Set some time after the events of Captain America: Civil War, we follow T'Challa as he is officially crowned the King of the technologically advanced and secretive African nation Wakanda following his father's death. But after Vibranium thief Ulysses Klaue (last seen in Avengers: Age of Ultron) resurfaces, T'Challa sets out to capture him alive and bring him back to Wakanda to face trial, a decision that ultimately results in an outsider named Erik "Killmonger" Stevens challenging T'Challa's right to the throne. It's a politically charged, thematically rich and almost Shakespearean tale of royalty, family, tradition and legacy that would be interesting regardless of where it was set, but it's only made all the more compelling by Black Panther's ability to sell us on Wakanda as a place worth caring about. It takes mere minutes for Wakanda to feel like a tangible location with its own history, culture and place in the larger world around it. With the exception of scenes that are overly reliant on CGI, Black Panther is one of the best looking films in the Marvel Universe to date thanks to Rachel Morrison's vibrant and colourful cinematography, and Ludwig Göransson's constantly evolving score.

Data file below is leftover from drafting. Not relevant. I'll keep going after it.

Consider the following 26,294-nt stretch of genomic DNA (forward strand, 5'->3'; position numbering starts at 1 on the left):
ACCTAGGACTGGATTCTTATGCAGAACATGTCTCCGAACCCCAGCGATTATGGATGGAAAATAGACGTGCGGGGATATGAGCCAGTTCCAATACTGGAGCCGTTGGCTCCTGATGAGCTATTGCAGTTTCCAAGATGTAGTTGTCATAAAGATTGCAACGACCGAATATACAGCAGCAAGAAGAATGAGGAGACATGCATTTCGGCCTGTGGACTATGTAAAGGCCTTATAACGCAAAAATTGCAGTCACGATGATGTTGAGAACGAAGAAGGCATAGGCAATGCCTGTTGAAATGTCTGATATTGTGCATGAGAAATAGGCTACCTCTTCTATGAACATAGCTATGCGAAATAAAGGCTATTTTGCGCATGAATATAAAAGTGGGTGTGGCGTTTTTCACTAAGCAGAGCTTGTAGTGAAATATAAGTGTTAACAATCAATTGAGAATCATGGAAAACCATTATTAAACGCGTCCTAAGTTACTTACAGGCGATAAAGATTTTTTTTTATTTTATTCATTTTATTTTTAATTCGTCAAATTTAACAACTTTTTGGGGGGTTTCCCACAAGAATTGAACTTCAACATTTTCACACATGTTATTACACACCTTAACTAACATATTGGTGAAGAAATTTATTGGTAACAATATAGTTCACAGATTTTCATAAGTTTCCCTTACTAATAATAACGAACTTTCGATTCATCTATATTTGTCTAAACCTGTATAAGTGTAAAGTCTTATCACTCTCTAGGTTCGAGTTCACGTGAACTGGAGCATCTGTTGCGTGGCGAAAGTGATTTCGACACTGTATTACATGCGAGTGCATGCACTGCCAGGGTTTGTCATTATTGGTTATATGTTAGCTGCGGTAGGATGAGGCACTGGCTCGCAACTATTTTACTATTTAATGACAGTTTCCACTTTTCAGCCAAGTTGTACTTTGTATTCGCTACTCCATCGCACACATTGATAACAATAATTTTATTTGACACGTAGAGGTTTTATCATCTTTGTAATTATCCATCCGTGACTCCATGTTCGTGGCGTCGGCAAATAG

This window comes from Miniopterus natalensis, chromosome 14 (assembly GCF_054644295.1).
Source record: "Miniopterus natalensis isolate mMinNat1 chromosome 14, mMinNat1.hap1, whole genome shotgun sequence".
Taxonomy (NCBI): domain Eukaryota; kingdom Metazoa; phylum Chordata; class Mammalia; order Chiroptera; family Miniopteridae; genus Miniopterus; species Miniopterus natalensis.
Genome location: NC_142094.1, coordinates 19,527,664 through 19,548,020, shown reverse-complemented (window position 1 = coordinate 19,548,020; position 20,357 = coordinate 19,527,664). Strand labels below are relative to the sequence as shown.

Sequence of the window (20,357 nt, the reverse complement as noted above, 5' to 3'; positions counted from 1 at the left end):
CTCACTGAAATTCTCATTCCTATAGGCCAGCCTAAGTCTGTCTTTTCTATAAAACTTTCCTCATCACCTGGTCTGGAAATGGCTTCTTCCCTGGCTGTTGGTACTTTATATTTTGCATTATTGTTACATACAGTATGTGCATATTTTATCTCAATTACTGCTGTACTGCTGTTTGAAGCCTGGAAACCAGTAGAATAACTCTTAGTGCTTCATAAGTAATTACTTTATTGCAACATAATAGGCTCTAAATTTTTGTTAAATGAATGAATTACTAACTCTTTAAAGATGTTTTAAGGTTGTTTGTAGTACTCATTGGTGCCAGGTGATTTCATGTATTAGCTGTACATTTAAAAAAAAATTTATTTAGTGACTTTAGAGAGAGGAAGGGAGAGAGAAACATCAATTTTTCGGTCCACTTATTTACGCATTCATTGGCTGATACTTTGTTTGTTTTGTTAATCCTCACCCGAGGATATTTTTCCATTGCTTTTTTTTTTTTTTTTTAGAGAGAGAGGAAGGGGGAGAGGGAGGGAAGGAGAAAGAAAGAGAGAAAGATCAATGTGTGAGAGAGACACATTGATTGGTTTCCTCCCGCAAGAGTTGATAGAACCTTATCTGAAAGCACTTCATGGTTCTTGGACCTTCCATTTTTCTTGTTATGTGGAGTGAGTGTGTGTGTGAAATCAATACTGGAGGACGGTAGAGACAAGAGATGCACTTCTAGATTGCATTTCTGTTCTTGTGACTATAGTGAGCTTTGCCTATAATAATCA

The only actual problem in Black Panther is the incredibly disappointing CGI. Between this and Thor: Ragnarok's inconsistent-at-best green screen work, I'm genuinely worried that Marvel Studios think they can get away with skimping out on the visual effects budget. They can't - Black Panther looks really bad whenever it is forced to resort to CGI characters fighting in CGI locations, don't get me started on the ancestral plains, to the point where it pulls you out of the film entirely. Naturally then, Black Panther's action is at its best when it's trying to be a more grounded spy-film, and at its worst when it remembers that it's meant to be a large scale superhero movie.

Black Panther might not be quite as impressive (or consistent) as Coogler's other films have been but it's still undeniably an intelligent, entertaining, mostly very well-made movie, and something of a watershed moment for blockbuster cinema too.

Tuesday, 13 February 2018

Three Billboards Outside Ebbing, Missouri

It's a really good movie.

I say this upfront because I know that parts of the following review might indicate otherwise, and I wouldn't want that to be the only thing people take away from what I'm saying here. Yes, Three Billboards Outside Ebbing, Missouri has problems in its approach to some of the topics it attempts to deal with - but that doesn't stop it from also being a really well-made and engaging movie that I liked a lot. It's writer/director Martin McDonagh through and through, a great script bolstered by some of the best performances you're likely to see this year, and that alone means that it's a film very much worth seeing, warts and all.

Set in the fictional town Ebbing, Missouri, we follow divorcee Mildred Hayes in the wake of the rape and murder of her daughter, Angela. Frustrated by the inability of the local police to catch her daugher's assailant, she erects three billboards outside the town that specifically take police chief William Willoughby to task about the lack of arrests - a decision that the seemingly tightknit community of Ebbing don't take kindly to, being as Willoughby is in the late stages of pancreatic cancer.